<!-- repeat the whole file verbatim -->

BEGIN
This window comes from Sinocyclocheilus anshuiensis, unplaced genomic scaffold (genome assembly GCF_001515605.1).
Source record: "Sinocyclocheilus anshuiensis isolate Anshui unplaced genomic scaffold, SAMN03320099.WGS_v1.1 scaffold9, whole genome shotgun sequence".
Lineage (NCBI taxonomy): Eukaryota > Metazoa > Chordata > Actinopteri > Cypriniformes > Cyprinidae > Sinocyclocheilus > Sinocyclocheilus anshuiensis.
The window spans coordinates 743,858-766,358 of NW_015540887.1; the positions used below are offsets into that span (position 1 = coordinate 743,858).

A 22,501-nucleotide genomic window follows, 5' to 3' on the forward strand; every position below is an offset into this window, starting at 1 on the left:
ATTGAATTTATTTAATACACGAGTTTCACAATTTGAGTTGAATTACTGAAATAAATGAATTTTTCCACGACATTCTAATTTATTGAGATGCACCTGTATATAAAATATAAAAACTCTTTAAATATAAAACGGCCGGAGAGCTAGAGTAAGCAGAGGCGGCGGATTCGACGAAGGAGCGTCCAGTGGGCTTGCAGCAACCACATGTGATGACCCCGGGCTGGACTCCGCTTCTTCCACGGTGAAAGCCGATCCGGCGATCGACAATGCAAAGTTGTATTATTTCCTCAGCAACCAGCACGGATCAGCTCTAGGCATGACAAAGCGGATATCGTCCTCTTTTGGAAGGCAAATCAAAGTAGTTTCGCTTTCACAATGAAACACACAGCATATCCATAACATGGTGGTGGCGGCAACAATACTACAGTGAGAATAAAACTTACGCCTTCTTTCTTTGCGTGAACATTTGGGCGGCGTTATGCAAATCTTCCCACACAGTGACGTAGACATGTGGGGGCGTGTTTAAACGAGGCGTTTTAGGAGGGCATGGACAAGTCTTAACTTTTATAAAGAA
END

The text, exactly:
This window comes from Sinocyclocheilus anshuiensis, unplaced genomic scaffold (genome assembly GCF_001515605.1).
Source record: "Sinocyclocheilus anshuiensis isolate Anshui unplaced genomic scaffold, SAMN03320099.WGS_v1.1 scaffold9, whole genome shotgun sequence".
Lineage (NCBI taxonomy): Eukaryota > Metazoa > Chordata > Actinopteri > Cypriniformes > Cyprinidae > Sinocyclocheilus > Sinocyclocheilus anshuiensis.
The window spans coordinates 743,858-766,358 of NW_015540887.1; the positions used below are offsets into that span (position 1 = coordinate 743,858).

A 22,501-nucleotide genomic window follows, 5' to 3' on the forward strand; every position below is an offset into this window, starting at 1 on the left:
ATTGAATTTATTTAATACACGAGTTTCACAATTTGAGTTGAATTACTGAAATAAATGAATTTTTCCACGACATTCTAATTTATTGAGATGCACCTGTATATAAAATATAAAAACTCTTTAAATATAAAACGGCCGGAGAGCTAGAGTAAGCAGAGGCGGCGGATTCGACGAAGGAGCGTCCAGTGGGCTTGCAGCAACCACATGTGATGACCCCGGGCTGGACTCCGCTTCTTCCACGGTGAAAGCCGATCCGGCGATCGACAATGCAAAGTTGTATTATTTCCTCAGCAACCAGCACGGATCAGCTCTAGGCATGACAAAGCGGATATCGTCCTCTTTTGGAAGGCAAATCAAAGTAGTTTCGCTTTCACAATGAAACACACAGCATATCCATAACATGGTGGTGGCGGCAACAATACTACAGTGAGAATAAAACTTACGCCTTCTTTCTTTGCGTGAACATTTGGGCGGCGTTATGCAAATCTTCCCACACAGTGACGTAGACATGTGGGGGCGTGTTTAAACGAGGCGTTTTAGGAGGGCATGGACAAGTCTTAACTTTTATAAAGAA